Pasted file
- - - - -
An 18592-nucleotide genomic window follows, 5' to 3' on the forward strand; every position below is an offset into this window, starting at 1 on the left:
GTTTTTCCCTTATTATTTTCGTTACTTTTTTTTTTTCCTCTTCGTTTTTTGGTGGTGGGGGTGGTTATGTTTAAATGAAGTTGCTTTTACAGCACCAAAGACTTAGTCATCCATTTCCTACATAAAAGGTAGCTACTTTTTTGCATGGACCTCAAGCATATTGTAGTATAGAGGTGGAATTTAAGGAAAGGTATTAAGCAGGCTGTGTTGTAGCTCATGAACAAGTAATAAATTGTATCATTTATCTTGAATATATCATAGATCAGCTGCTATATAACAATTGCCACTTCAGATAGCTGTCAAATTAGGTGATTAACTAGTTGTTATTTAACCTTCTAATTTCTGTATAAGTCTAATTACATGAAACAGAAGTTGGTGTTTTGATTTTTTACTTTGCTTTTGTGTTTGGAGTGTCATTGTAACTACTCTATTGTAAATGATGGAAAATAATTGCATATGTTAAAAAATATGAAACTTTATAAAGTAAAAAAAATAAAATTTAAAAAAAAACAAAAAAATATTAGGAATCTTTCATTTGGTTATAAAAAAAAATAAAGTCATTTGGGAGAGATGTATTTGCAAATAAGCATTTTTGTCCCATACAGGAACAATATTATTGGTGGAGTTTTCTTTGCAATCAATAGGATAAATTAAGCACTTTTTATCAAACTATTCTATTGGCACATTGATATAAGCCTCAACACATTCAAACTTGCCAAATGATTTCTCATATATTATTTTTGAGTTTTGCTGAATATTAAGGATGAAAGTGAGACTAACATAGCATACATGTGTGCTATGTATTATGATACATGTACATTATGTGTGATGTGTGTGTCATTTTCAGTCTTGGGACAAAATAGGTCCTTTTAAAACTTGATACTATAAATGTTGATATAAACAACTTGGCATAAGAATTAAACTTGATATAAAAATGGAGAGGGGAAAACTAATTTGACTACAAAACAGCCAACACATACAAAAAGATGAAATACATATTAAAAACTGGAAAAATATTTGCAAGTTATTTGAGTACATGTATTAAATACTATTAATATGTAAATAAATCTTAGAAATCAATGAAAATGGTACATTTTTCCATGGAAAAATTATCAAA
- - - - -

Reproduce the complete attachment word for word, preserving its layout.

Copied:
An 18592-nucleotide genomic window follows, 5' to 3' on the forward strand; every position below is an offset into this window, starting at 1 on the left:
GTTTTTCCCTTATTATTTTCGTTACTTTTTTTTTTTCCTCTTCGTTTTTTGGTGGTGGGGGTGGTTATGTTTAAATGAAGTTGCTTTTACAGCACCAAAGACTTAGTCATCCATTTCCTACATAAAAGGTAGCTACTTTTTTGCATGGACCTCAAGCATATTGTAGTATAGAGGTGGAATTTAAGGAAAGGTATTAAGCAGGCTGTGTTGTAGCTCATGAACAAGTAATAAATTGTATCATTTATCTTGAATATATCATAGATCAGCTGCTATATAACAATTGCCACTTCAGATAGCTGTCAAATTAGGTGATTAACTAGTTGTTATTTAACCTTCTAATTTCTGTATAAGTCTAATTACATGAAACAGAAGTTGGTGTTTTGATTTTTTACTTTGCTTTTGTGTTTGGAGTGTCATTGTAACTACTCTATTGTAAATGATGGAAAATAATTGCATATGTTAAAAAATATGAAACTTTATAAAGTAAAAAAAATAAAATTTAAAAAAAAACAAAAAAATATTAGGAATCTTTCATTTGGTTATAAAAAAAAATAAAGTCATTTGGGAGAGATGTATTTGCAAATAAGCATTTTTGTCCCATACAGGAACAATATTATTGGTGGAGTTTTCTTTGCAATCAATAGGATAAATTAAGCACTTTTTATCAAACTATTCTATTGGCACATTGATATAAGCCTCAACACATTCAAACTTGCCAAATGATTTCTCATATATTATTTTTGAGTTTTGCTGAATATTAAGGATGAAAGTGAGACTAACATAGCATACATGTGTGCTATGTATTATGATACATGTACATTATGTGTGATGTGTGTGTCATTTTCAGTCTTGGGACAAAATAGGTCCTTTTAAAACTTGATACTATAAATGTTGATATAAACAACTTGGCATAAGAATTAAACTTGATATAAAAATGGAGAGGGGAAAACTAATTTGACTACAAAACAGCCAACACATACAAAAAGATGAAATACATATTAAAAACTGGAAAAATATTTGCAAGTTATTTGAGTACATGTATTAAATACTATTAATATGTAAATAAATCTTAGAAATCAATGAAAATGGTACATTTTTCCATGGAAAAATTATCAAA